truth no matter what its source." His philosophy is simple: "We possess a wonderful tradition that reflects diversity and
creativity. God did not place us in this world simply to be pious automatons. The human mind is a wonderful gift. To
properly worship God, we must engage in critical thought and self-reflective thinking."
This book completes his series of volumes in which he explains the views of Maimonides on what scripture writes in the 36
chapters of the fourth book Numbers while comparing and contrasting Maimonides' opinions with those of other thinkers.
He focuses on the contents of each of the ten parashas in Numbers, the ten weekly biblical portions read in synagogues and
studied at home.
The following are samples of Rabbi Dr. Samuel's incisive analysis of Numbers:
He gives us information about the book's name. The name "Numbers" derives from the Vulgate's Numeri, which is a
Latinization of the Greek (Arithmoi). This name might have been chosen due to the numerous censuses in the
wilderness (see Num. 1, 3-4, and 26). But the Hebrew name of the fourth book tells an altogether different story, ____
(Bamidbar) - "In the Wilderness." True to the book's title, the ancient Israelite figures are prominently concerned about the
"numbers" of their ranks. Although the biblical text did not furnish details about how Moses conducted the process for his
census of the Israelites, it is evident that he had to have several assistants who compiled the statistics of the Israelite army. In
Numbers 11:16-18, Moses made use of the____, who kept the records of the Israelite people. This term is related to the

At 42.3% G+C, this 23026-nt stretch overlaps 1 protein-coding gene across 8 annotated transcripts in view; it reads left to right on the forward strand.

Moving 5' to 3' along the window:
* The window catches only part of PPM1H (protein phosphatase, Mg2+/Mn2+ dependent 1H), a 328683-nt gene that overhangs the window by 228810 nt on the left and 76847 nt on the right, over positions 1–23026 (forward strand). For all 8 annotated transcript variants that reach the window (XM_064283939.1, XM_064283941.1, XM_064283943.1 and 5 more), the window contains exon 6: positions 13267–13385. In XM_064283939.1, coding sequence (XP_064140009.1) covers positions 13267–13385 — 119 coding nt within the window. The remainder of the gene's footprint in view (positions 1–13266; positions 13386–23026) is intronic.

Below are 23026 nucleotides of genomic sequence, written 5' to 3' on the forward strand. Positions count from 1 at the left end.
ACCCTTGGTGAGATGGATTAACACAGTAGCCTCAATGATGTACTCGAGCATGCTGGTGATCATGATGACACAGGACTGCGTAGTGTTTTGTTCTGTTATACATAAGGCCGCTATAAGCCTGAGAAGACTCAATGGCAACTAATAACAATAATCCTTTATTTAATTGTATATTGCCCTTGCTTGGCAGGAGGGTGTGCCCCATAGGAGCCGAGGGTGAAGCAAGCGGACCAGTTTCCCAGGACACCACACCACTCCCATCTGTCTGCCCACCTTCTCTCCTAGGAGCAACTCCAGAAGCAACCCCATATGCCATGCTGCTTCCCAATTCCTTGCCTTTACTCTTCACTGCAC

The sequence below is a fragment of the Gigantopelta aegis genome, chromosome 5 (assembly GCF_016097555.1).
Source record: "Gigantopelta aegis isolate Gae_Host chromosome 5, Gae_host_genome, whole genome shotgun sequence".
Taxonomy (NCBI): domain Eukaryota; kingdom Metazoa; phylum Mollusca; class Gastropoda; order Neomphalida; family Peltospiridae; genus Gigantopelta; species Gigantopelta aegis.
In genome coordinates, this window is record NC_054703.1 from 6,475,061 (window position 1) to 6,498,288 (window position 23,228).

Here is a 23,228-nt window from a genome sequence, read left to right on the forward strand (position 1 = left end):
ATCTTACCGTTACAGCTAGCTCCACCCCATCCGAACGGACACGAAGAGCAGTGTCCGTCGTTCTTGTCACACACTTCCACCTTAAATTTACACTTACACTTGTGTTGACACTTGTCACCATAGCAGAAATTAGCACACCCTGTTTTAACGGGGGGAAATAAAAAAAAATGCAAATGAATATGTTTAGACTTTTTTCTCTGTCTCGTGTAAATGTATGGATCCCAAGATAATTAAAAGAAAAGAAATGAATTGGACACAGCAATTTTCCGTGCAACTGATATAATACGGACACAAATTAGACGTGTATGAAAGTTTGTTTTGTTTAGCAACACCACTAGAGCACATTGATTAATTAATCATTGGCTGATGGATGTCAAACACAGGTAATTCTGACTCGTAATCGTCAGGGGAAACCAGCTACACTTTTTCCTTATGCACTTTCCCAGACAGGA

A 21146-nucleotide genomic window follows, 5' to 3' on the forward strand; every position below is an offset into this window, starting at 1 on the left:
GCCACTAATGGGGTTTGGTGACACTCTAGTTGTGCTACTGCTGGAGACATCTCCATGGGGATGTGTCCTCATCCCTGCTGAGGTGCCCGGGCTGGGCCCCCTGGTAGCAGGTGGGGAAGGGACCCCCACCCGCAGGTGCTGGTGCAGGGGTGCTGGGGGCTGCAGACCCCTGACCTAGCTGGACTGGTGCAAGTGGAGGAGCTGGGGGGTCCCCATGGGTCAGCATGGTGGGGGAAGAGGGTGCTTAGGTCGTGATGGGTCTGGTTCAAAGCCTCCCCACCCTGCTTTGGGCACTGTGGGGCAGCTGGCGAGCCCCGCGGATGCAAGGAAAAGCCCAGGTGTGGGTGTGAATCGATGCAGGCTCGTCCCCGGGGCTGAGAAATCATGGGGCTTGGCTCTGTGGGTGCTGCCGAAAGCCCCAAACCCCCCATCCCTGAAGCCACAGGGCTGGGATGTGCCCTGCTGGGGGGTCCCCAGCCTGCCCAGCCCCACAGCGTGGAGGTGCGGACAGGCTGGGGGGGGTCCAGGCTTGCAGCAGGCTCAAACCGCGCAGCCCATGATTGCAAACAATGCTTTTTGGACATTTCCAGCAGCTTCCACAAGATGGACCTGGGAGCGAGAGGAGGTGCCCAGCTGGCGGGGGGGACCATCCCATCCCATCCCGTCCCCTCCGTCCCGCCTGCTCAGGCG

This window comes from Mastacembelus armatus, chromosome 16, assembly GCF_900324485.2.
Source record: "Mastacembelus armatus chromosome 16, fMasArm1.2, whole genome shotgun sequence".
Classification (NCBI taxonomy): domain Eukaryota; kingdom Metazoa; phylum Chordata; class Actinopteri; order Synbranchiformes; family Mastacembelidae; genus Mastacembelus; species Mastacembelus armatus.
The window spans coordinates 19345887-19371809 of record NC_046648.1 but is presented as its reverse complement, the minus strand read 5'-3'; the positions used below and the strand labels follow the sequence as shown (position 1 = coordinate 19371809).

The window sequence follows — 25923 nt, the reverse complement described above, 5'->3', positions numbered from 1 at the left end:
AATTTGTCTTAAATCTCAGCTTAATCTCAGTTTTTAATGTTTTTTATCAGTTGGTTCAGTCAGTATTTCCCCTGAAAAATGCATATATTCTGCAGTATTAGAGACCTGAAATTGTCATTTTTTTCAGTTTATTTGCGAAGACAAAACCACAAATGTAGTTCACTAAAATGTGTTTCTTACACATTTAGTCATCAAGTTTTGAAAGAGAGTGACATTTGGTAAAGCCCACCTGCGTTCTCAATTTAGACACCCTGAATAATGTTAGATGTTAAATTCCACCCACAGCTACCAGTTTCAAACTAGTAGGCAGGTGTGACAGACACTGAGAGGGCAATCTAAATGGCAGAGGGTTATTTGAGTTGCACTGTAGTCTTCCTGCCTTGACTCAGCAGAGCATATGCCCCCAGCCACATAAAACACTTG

Akkadian verb sataru, implying record keepers or administrators. It has the sense of a civil servant. These individuals played
a significant role in helping Moses and the priests maintain meticulous records of every event. Rabbi Samuel also gives us
facts about the Hebrew name and its meaning for us today.
In Numbers 12, Miriam, Moses's sister, challenges Moses being God's exceptional prophet. The text does not disclose what
bothered Miriam. Was she only using Moses' relationship with his wife as an excuse to assert her importance? It seems
Miriam instinctively knows where to attack her brother, and she viewed his marital relationship as his Achilles' heel. The
fact she was dark-skinned apparently made her doubt her brother's choice of spouse, but at the heart of her complaint aims
to shatter Moses' credibility as a prophet - as the preeminent prophet of God. Did she attack out of a sense of personal
jealousy toward him?
In Ch. 10 of his Epistle to the Jews of Yemen, Maimonides accepts the possibility of non-Jews attaining prophecy. Rabbi
Samuel writes that Gersonides and others agreed: "Gersonides pointed out several instances of prophecy among non-Jews.
God's conversations with Noah were of a prophetic genre. The same applies to the three messengers who visited Abraham in
Gen. 18, bearing the prediction of Isaac's birth are prophets (CT, p. 26c). Similarly, the angelic messenger who rescued
Hagar in Gen. 21:17 was also a prophet, according to Gersonides' understanding of the story (CT, p. 30b). Gersonides also
regarded Balaam as a genuine prophet - even though Balaam's behavior demonstrated how non-Jews often misuse their
Maimonides states in his Guide of the Perplexed 3:23 that the Book of Job is a parable; Job never existed.
There is a discussion about moderation which includes the obligation to enjoy what God made available. Maimonides
stresses that people should follow the dictates of nature, eating, drinking, enjoying legitimate sexual intercourse, all in
moderation, and living among people in honesty and uprightness, but not dwelling in the wilderness, in the mountains, or
clothing themselves in garments of hair and wool, or afflicting the body. The Torah even warns us against these practices if
we interpret it according to what tradition tells us is the meaning of the passage concerning the Nazirite, "And he (the priest)
shall make an atonement for him because he has sinned against the soul." The Sages wondered, "Against what soul has he